I’ve been keenly interested in the notion of “SWF Cooperation.” In fact, this topic was one of my ‘top five stories’ to remember from 2009, and, a few months back, I wrote a post that summarized some of my main conclusions about the benefits of SWF collaboration:
- the benefits of having like-minded funds as partners when making direct investments in illiquid assets;
- the economies of scale that come with pooling resources;
- the research that shows that clubs negotiate better prices for assets than single investors;
- the idea that working together can help to overcome some of the challenges of “frontier finance”, whereby investment decisions are moving from New York, London and Tokyo to Juneau, Edmonton, Oslo, and Lagos;
- the ability to form networks of global partners to leverage local asymmetries on a global basis; and
- the benefits of investing alongside investors that have the same long-term time-horizon.
That was (and is) my position about collaboration. It isn’t without problems, but I’m convinced that there’s considerable upside to these relationships.
And, as it turns out, I’m not alone. In fact, the “pro-SWF-cooperation camp” just got a heavyweight new camper in the form of the Korea Investment Corporation’s CIO Scott Kalb. That’s right; the KIC’s website published this week a brand new paper by Mr. Kalb entitled “The Growing Trend of Cooperation among Sovereign Wealth Funds.” It’s an interesting piece of work. Sure I like it because it provides some unique insights into the behavior of one of the world’s most prominent SWFs. But, most of all, I like it because Mr. Kalb seems to agree with my views on the subject (and I usually like not being wrong about stuff):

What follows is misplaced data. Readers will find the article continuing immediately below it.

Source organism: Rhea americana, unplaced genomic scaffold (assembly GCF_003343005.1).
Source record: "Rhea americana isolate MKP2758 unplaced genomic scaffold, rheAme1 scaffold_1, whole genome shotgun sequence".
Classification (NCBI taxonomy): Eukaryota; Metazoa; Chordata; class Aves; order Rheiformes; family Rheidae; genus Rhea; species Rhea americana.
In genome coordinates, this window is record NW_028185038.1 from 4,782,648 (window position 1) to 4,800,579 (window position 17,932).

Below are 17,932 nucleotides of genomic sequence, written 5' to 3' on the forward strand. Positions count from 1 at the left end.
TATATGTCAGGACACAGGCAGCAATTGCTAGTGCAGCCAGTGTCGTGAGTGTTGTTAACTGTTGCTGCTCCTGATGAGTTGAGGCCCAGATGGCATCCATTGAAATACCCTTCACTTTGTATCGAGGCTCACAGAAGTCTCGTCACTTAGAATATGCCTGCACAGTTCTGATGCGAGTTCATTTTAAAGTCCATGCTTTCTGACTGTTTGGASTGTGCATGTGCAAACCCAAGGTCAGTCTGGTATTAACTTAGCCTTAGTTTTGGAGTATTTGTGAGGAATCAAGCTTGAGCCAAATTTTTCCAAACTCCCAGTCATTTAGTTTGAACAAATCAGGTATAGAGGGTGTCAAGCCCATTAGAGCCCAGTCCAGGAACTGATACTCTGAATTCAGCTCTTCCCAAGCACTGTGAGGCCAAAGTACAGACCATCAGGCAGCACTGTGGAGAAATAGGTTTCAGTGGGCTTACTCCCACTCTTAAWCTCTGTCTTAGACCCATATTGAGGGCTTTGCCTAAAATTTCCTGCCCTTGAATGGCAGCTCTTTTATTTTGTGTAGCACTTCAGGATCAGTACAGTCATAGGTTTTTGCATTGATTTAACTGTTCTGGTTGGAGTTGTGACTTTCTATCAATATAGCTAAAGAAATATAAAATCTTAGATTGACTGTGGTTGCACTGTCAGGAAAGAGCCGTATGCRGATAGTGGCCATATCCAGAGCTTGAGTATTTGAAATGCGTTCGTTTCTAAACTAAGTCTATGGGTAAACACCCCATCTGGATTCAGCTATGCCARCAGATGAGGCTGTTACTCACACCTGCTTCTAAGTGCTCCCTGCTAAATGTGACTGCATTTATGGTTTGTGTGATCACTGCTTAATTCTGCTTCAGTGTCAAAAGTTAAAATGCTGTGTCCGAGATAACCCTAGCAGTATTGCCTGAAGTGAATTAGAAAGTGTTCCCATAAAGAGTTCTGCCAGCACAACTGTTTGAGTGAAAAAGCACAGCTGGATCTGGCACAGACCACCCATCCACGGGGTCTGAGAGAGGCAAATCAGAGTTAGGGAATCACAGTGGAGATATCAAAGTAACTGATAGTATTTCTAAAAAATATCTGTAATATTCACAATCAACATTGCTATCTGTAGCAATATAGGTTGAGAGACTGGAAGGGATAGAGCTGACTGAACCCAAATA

- He agrees with the locational advantages argument, noting the benefits of sharing information to pinpoint future performers;
- He agrees that working together can mitigate reputation and headline risks;
- He agrees that collaboration among like-minded investors can result in a better alignment of interests than there is in traditional PE vehicles;
- He agrees that it can provide political cover for foreign investments;
- He also notes that there are cost savings associated with the economies of scale; and
- Truth be told, he takes my reasoning a useful step further in certain places, which is cool.
In addition, I thought Kalb’s reflections on a specific case study were quite interesting; the Chesapeake Energy transaction where a variety of SWFs came together to make the investment. Here’s a blurb:
“SWF from various countries, along with other long-term oriented institutional investors, cooperated to invest in a large firm in a third party country. The investors were able to put significant capital to work achieving scale and size. They were able to lower costs by avoiding private equity management fees and sharing financial and technical advisors. They worked together with management in setting terms and conditions for the investment and follow-on governance procedures for reporting and monitoring. For the SWF, teaming up with each other and with other long-term oriented institutional investors made it explicit they were purely financial investors, and the group and firm were able to smoothly guide the transaction through all regulatory requirements and hurdles. Apart from acquiring the necessary capital, Chesapeake was able to deepen its shareholding structure, adding an international element with positive implications for future global expansion plans. Most importantly, a group of SWF and other institutions was able to help a major US firm with its restructuring effort in a mutually beneficial non-threatening transaction that has been successful for all concerned.”
Sounds like a good deal to me (albeit quite complicated to coordinate). It’ll be interesting to see if more “Chesapeakes” pop up in the coming year.